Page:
As I write this post, Paul is recovering nicely and I wait to see if I will develop symptoms.

In the Fall, I often pass by farm stands that sell Apple Cider Donuts and I resist eating them because they are greasy, overly sweet, full of calories and I am often disappointed with the lack of apple flavor. I set out to find a recipe for Apple Cider Donuts that were baked and full of cider flavor and I think I may have found the trick! I adapted a recipe that I found online from Sweet Cayenne. The recipe calls for apple cider that is cooked down into a syrup and with the addition of allspice, cinnamon and ground cloves, they tasted light, delicious and best of all are guilt free! I liked them plain, but they could also be glazed or dipped in coconut sugar and cinnamon.

Baked Apple Cider Donuts- adapted from Sweet Cayenne

Ingredients

For the donuts:

  • ⅓ cup neutral-flavored oil (canola, avocado, grapeseed, walnut)
  • 3 large eggs
  • 1/4 cup monk fruit sweetener
  • 1/4 cup coconut sugar
  • 1 cup applesauce ( I did not have a jar of applesauce on hand, so I just cooked down a few apples and mashed them up with some cinnamon).
  • ½ cup  apple cider, boiled down to about 2 tablespoons of syrup
  • 1 ½ teaspoons vanilla extract
  • 1 teaspoon ground cinnamon
  • 1/2 teaspoon allspice
  • 1/2 teaspoon ground cloves
  • 1 ½ teaspoons salt
  • 1 ½ teaspoons baking powder
  • 2 cups whole wheat pastry flour

For the glaze:

  • 1 ½ cups confectioners’ sugar
  • 3 tablespoons pure maple syrup
  • 2 teaspoons milk or enough to make a spreadable glaze

Instructions

Making the donuts:

  • Preheat the oven to 350°F. Lightly grease a non-stick donut pan with cooking spray. My pan makes 6 donuts, so I had to fill it twice.
  • In a medium bowl, whisk together the oil, eggs, sugar, applesauce, cider syrup, vanilla, cinnamon, salt, and baking powder until smooth.
  • Add the flour, stirring until just smooth.
  • Fill a pastry bag or a sturdy gallon-sized plastic bag with the batter. Use scissors to snip off the tip of the bag, creating about an ½”’ hole.
  • Pipe the batter into the wells of the doughnut pan nearly to the rim. Or, just carefully spoon in the batter.
  • Bake the doughnuts for 12 to 15 minutes, or until a toothpick inserted into the center of one comes out clean. .
  • Remove the doughnuts from the oven, and loosen their edges by running a knife along the outer circle.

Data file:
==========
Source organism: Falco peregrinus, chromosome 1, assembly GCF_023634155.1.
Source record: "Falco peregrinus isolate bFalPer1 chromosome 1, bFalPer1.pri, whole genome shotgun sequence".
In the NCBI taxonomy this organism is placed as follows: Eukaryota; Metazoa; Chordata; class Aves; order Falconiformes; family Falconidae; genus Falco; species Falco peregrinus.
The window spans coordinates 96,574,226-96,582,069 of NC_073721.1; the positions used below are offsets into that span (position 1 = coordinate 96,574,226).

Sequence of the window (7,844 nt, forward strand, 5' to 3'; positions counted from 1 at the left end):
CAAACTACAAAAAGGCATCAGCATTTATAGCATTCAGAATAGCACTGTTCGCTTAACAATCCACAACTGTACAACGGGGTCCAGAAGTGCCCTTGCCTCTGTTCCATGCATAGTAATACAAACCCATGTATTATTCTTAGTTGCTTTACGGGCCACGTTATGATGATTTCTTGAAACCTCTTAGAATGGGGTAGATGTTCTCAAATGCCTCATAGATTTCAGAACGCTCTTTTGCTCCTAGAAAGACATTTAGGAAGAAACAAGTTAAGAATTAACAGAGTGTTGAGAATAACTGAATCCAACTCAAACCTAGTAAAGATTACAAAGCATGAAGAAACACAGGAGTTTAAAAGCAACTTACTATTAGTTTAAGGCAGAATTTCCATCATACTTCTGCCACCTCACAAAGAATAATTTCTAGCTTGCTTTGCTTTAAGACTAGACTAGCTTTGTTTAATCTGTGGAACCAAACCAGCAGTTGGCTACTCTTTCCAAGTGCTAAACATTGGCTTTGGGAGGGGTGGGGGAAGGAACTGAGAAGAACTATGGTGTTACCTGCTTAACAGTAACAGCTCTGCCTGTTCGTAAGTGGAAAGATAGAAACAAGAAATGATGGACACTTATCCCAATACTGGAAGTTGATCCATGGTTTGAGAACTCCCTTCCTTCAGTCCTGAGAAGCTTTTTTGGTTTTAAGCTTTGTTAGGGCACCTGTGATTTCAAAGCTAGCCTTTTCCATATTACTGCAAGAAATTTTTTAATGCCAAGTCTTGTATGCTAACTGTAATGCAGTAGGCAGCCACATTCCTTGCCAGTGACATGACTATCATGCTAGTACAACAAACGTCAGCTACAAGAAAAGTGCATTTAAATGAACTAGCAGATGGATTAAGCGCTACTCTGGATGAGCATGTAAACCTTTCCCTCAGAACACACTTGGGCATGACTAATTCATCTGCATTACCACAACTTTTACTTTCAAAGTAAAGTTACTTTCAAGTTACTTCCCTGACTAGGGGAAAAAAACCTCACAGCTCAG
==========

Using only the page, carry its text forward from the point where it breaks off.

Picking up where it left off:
• ENJOY!

AND: Here is the “Tree of the Week”

“Oy Vey”

HAPPY HALLOWEEN AND STAY SAFE!!

Autumn in Chelsea: Himalayan Art at the Rubin Museum

Rubin Museum of Art

I am back to my fall teaching schedule at Hofstra University in New York where I teach oboe, recorder and chamber music. I often combine my trip to New York City with food and art explorations. The crisp cooler air is energizing and I am excited to head out to visit art museums and galleries and to discover more of the wonderful ethnic neighborhoods and small restaurants that make New York City so unique.

One clear and sunny Saturday morning I decided to go to Chelsea; an area on the West Side of Manhattan that stretches from 14th street to the upper 20’s; from the Hudson River to the west and to 6th Avenue to the east.

The neighborhood is known as the center of the city’s art world with over 200 art galleries and recently has seen good a good deal of gentrification. When I was a young music student at Juilliard, my boyfriend at the time lived on a block in Chelsea that had seen better days. The windows in his walk up apartment faced a dark courtyard where feral cats fought and the sound of their loud screeching made a caterwaul that reverberated against the walls- very peaceful. One day, two cats engaged in an especially ferocious battle flew through an open window and landed with an unceremonious thud on the floor of the apartment. I’m not sure who was more surprised; the cats or the people!

Walking down a Chelsea street the other day, I passed by glitzy new high rises, trendy art galleries and fancy restaurants.

I had planned to visit The Rubin Museum of Art, which features masterpieces of Himalayan art. I arrived before the museum opened and decided to visit Chelsea Market, just a few blocks away.

Chelsea Market is housed in an enormous old factory that once was the National Biscuit Company, later known as Nabisco. Built in 1913, the building stretches from 9th to 10th Avenue and fills up a whole city block.

Vendor stalls were selling everything from falafels, sushi, dumplings, noodles, Tai food, etc. Side by side with upscale stores and outposts were of some of the best NYC bakeries. The maze of hallways was somewhat overwhelming with sensory overload. In a small dose it was exhilarating; an atmosphere supercharged with energy and extravagant Halloween decorations.

Walking slowly through the labyrinth of hallways, I enjoyed looking at colorful and vibrant works of art displayed on the walls.

I saw one of my favorite all time bakeries, Amy’s Bread, which makes some of the most delicious bread in the city. At this point, I was just browsing and admiring.

And then I succumbed to temptation; ahead of me was an outpost of the famous bakery/restaurant Sarabeth’s. According to her website, Sarabeth Levine first began her business in 1981 making her family’s unique 200-year-old recipe for Orange Apricot Marmalade at her apartment in New York City.

Manhattan’s Chelsea Market Sarabeth location operates a 15,000 square foot jam manufacturing facility and a 4400 square foot wholesale bakery, café, and retail shop. It was great fun to walk through the bakery. It is setup so that the first thing one sees is the manufacturing facility. I joined in with the tourists and watched the bakers making croissants and English muffins!